Back about four posts ago I described the process of being buried alive by your project cars. Wouldn't you know it, the sand and gravel has started sliding down the cliff. I started up the XJS to move it out of the garage and the motor started up fine and settled into a smooth idle. I put it into gear and nothing. Darn! I knew the tranny felt looser than ever when I parked it a last month, but now it's given up the ghost it seems. My driveway slopes down to the garage and I didn't relish the idea of trying to push two tons of fine British steel up the slope and maneuver it into parking position by myself. My '96 Mustang has been sitting at the curb meanwhile, and even though I would like to sell it, I guess it can sit there awhile longer. My Wife said that the car gods have spoken; it has been decreed that the transmission in the XJS will have to be done first! She does seem to have a bit of a crush on that XJS, and I know that she would like to see what it feels like to ride in it. I fired up the XJ6 and the squealing belt noise didn't even present itself. I will have to try tightening up the belts a bit and check/mark the vibration damper to verify if it is failing. It took a jump, but the Mustang started up just fine. It is filthy, covered with those annoying little leaves that drop from all those trees on my street, but there are other more troubling concerns.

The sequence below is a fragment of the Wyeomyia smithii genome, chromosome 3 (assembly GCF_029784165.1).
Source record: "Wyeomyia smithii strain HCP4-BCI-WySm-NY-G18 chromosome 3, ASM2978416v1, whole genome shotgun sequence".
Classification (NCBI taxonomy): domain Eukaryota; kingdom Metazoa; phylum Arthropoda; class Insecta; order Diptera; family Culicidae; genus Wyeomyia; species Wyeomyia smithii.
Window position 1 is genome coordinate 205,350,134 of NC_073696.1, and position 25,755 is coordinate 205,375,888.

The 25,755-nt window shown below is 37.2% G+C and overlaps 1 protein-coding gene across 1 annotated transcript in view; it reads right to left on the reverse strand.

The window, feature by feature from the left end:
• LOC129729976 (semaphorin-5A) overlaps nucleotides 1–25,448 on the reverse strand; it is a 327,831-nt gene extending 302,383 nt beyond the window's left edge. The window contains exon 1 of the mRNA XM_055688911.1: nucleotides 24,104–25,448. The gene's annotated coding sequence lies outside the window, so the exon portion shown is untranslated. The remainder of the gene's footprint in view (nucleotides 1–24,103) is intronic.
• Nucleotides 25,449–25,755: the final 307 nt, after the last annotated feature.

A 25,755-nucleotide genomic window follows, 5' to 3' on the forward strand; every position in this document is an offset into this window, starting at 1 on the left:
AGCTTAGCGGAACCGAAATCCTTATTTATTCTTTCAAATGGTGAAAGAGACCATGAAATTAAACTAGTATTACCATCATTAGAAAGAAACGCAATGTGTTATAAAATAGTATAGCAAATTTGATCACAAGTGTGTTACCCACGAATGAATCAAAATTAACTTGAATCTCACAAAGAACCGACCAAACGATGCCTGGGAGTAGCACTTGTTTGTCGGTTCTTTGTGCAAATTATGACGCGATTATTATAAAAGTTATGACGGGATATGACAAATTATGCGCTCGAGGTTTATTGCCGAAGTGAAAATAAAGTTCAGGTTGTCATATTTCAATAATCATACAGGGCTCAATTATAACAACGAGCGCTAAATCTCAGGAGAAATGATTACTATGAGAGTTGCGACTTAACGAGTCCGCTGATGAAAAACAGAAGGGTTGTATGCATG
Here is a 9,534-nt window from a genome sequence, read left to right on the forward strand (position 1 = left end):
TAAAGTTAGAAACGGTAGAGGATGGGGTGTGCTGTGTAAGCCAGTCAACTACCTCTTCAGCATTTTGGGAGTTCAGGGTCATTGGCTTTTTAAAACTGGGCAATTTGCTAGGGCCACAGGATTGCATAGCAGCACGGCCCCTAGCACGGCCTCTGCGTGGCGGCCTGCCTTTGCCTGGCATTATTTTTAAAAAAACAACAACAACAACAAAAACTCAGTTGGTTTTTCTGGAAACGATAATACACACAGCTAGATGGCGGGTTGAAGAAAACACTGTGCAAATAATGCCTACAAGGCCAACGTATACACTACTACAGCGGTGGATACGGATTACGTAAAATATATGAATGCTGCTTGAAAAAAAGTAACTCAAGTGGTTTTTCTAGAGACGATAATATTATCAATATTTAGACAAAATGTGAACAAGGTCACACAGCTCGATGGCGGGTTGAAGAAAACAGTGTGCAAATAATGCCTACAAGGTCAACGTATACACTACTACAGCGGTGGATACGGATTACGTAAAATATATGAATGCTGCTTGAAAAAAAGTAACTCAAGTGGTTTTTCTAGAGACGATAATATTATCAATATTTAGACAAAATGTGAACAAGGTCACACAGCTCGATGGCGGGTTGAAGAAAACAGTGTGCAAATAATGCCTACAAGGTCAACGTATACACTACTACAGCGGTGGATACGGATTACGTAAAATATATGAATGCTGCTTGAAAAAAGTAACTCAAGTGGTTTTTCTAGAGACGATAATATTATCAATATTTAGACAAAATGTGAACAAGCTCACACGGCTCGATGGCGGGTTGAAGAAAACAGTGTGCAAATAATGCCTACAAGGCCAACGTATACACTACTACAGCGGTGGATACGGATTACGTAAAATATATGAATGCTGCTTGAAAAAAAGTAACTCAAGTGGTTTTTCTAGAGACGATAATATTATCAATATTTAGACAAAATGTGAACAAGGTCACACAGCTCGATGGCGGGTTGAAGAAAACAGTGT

There has been some very stormy weather and trees in the neighborhood have been losing limbs and a few have fallen over. It was terribly windy this morning. I have been concerned that a limb might fall on one of my cars. Most of them are too old and not worth enough to carry full coverage insurance on. Besides even if they were fully insured they are worth so little that almost any damage would result in them being "totalled" by the insurance company anyway. I was hoping to finish the Mustang and maybe take it to a consignment lot to sell. Hopefully it will not end up with a branch through the top! Or worse, something could happen to my XJ6, hopefully not, I love that car!

I looked out through bedroom window into the backyard and thought that it was odd that some huge bushes had grown up unnoticed until now. Where did they come from? I went outside and could see that one of my trees had fallen over but luckily wasn't tall enough to hit the house. Good thing. Tomorrow I'm off to Harbor Freight (with a coupon!) to pick up some equipment to use for the transmission job. I've also got a good excuse to look for a chain saw! Life goes on.